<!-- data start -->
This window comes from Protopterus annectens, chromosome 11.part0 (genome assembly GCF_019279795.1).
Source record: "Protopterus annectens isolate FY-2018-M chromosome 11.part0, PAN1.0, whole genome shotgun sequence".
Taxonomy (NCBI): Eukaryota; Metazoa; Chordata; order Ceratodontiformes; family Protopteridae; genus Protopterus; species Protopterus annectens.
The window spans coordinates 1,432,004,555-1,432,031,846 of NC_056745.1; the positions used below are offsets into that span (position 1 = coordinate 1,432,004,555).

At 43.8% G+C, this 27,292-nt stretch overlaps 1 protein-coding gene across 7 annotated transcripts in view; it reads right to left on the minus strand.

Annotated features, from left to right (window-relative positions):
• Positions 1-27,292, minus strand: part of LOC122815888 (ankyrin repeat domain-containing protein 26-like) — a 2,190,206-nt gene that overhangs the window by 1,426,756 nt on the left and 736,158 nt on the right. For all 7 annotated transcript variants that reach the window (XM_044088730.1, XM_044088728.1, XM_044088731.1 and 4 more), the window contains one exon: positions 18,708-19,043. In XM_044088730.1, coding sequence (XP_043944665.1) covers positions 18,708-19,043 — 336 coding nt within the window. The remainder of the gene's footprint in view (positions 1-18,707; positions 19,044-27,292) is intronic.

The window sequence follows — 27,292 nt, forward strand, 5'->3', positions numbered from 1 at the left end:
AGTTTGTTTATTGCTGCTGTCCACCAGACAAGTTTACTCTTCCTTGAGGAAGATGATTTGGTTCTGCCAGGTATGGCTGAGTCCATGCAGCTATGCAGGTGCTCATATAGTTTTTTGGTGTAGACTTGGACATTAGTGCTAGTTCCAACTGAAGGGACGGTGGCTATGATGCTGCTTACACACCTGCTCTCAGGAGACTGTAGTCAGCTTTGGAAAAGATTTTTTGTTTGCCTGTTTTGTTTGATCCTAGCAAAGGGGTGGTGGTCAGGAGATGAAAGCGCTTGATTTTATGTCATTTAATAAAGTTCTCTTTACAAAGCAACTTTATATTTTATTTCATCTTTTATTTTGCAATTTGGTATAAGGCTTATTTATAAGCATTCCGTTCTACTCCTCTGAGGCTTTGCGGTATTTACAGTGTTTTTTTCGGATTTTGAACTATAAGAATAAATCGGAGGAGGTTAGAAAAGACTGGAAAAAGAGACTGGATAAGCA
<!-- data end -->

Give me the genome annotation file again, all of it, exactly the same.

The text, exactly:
This window comes from Protopterus annectens, chromosome 11.part0 (genome assembly GCF_019279795.1).
Source record: "Protopterus annectens isolate FY-2018-M chromosome 11.part0, PAN1.0, whole genome shotgun sequence".
Taxonomy (NCBI): Eukaryota; Metazoa; Chordata; order Ceratodontiformes; family Protopteridae; genus Protopterus; species Protopterus annectens.
The window spans coordinates 1,432,004,555-1,432,031,846 of NC_056745.1; the positions used below are offsets into that span (position 1 = coordinate 1,432,004,555).

At 43.8% G+C, this 27,292-nt stretch overlaps 1 protein-coding gene across 7 annotated transcripts in view; it reads right to left on the minus strand.

Annotated features, from left to right (window-relative positions):
• Positions 1-27,292, minus strand: part of LOC122815888 (ankyrin repeat domain-containing protein 26-like) — a 2,190,206-nt gene that overhangs the window by 1,426,756 nt on the left and 736,158 nt on the right. For all 7 annotated transcript variants that reach the window (XM_044088730.1, XM_044088728.1, XM_044088731.1 and 4 more), the window contains one exon: positions 18,708-19,043. In XM_044088730.1, coding sequence (XP_043944665.1) covers positions 18,708-19,043 — 336 coding nt within the window. The remainder of the gene's footprint in view (positions 1-18,707; positions 19,044-27,292) is intronic.

The window sequence follows — 27,292 nt, forward strand, 5'->3', positions numbered from 1 at the left end:
AGTTTGTTTATTGCTGCTGTCCACCAGACAAGTTTACTCTTCCTTGAGGAAGATGATTTGGTTCTGCCAGGTATGGCTGAGTCCATGCAGCTATGCAGGTGCTCATATAGTTTTTTGGTGTAGACTTGGACATTAGTGCTAGTTCCAACTGAAGGGACGGTGGCTATGATGCTGCTTACACACCTGCTCTCAGGAGACTGTAGTCAGCTTTGGAAAAGATTTTTTGTTTGCCTGTTTTGTTTGATCCTAGCAAAGGGGTGGTGGTCAGGAGATGAAAGCGCTTGATTTTATGTCATTTAATAAAGTTCTCTTTACAAAGCAACTTTATATTTTATTTCATCTTTTATTTTGCAATTTGGTATAAGGCTTATTTATAAGCATTCCGTTCTACTCCTCTGAGGCTTTGCGGTATTTACAGTGTTTTTTTCGGATTTTGAACTATAAGAATAAATCGGAGGAGGTTAGAAAAGACTGGAAAAAGAGACTGGATAAGCA